Globally, human populations are rapidly converting large blocks of tropical old-growth forests into small forest patches, embedded within human-modified landscapes, consisting mostly of agricultural fields and pasture lands. Mount Oku commonly known as Kilum-Ijim, situated at the North-western Cameroon is recognized as a globally important center of endemism and a hotspot for biodiversity conservation but now undergoes unprecedented degradation. The aim of this study was to compare the diversity between primary and secondary forests in mount Oku (Cameroon) and determine whether species richness and composition are distinguishable in the two forest types. The vegetation was sampled in 102 plots according to a stratified sampling design so as to cover the altitudinal gradient from 1833 to 2772 m. Forty plots were located in primary forest and 62 in secondary forest. A set of 6 plant traits/characteristics associated with dispersal, establishment, and persistence functions were gathered. A total of 385 vascular plant species were present in the 102 plots. 243 species were common to primary and secondary forest plots, 69 were present exclusively in primary forest plots and 73 in secondary forest plots. The Indicator Species Analysis showed that 38 and 28 species were indicator of primary and secondary forests, respectively. The mean species richness per plot was 45.5 and 44.1 in primary and secondary forests, respectively. Only tree species richness was significantly higher (p < 0.001) in the primary forest. The maximum height of vegetation and density of trees were respectively 19.42 m, 101 stems/ha in primary forest and 11.93 m, 36 stems/ha in secondary forest and show significant difference (p<0.001). Primary forest plots were characterized by phanerophytes, while secondary forest plots were characterized by geophytes and chamaephytes, able to propagate vegetatively and resist disturbances. Finally, there is need to urgently protect the last remnants of ancient forest for their biological value.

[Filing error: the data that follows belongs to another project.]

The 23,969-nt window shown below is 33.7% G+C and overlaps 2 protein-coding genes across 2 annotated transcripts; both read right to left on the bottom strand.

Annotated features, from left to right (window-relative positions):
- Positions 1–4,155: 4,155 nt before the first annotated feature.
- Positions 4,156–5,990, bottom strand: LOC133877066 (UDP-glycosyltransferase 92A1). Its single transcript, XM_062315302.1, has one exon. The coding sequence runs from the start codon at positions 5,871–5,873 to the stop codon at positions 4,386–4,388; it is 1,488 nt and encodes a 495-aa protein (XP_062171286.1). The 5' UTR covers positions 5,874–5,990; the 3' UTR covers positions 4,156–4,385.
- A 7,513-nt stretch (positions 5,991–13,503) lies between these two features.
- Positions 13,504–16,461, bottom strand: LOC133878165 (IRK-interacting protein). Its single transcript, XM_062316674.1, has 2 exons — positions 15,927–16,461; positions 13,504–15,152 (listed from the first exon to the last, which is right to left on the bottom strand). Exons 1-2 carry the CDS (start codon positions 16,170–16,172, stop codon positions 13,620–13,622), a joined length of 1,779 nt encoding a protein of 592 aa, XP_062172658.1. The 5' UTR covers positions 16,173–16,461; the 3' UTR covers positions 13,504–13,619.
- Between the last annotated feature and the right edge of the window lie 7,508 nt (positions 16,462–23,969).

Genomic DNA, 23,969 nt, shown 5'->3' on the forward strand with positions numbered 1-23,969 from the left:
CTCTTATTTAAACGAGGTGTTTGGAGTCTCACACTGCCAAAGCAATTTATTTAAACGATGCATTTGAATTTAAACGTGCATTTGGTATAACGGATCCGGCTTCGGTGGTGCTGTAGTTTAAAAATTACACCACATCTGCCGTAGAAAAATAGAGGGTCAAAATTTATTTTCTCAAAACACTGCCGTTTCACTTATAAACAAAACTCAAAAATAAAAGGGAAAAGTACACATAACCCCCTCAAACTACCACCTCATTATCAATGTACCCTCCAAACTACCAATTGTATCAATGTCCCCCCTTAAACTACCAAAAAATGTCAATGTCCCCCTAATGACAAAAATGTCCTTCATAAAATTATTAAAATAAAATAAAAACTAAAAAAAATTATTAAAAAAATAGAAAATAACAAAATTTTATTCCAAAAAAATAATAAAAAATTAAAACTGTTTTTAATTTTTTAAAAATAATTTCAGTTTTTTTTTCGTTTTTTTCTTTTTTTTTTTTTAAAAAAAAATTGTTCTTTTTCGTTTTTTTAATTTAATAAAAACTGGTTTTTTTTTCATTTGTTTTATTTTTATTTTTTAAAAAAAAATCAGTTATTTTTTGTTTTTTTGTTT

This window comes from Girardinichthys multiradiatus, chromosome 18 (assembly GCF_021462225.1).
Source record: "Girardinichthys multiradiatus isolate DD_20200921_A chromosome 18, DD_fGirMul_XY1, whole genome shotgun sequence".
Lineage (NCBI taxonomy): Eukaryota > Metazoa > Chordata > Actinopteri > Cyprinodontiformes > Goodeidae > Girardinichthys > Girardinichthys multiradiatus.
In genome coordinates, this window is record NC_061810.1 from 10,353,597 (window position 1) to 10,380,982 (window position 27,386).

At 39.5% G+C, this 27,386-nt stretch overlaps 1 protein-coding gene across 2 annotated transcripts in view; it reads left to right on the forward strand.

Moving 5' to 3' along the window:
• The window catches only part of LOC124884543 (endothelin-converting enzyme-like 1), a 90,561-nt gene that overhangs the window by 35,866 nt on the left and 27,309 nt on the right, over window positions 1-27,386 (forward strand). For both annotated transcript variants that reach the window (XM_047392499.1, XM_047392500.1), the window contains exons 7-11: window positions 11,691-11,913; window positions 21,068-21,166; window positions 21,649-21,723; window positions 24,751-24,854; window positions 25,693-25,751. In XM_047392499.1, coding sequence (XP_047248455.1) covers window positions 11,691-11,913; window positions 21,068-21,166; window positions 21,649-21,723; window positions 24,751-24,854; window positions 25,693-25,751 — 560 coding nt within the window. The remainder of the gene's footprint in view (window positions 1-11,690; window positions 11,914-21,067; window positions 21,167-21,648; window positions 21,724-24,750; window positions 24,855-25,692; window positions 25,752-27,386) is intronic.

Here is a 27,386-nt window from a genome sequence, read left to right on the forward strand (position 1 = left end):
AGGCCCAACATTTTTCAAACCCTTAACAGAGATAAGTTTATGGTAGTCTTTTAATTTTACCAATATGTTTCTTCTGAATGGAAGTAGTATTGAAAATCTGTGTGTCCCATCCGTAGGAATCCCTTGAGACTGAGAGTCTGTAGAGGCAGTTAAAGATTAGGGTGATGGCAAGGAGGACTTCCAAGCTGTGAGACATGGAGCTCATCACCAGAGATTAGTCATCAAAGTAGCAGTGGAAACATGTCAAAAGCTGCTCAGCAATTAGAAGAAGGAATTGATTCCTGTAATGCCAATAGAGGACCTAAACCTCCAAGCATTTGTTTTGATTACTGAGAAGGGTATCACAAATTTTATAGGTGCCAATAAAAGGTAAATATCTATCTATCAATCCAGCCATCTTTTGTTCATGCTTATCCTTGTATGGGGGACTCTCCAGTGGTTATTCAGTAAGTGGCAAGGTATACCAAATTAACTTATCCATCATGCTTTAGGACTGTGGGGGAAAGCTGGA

Key words: Afromontane forest, biodiversity, endemism, human activities, mount Oku, species composition, species richness.
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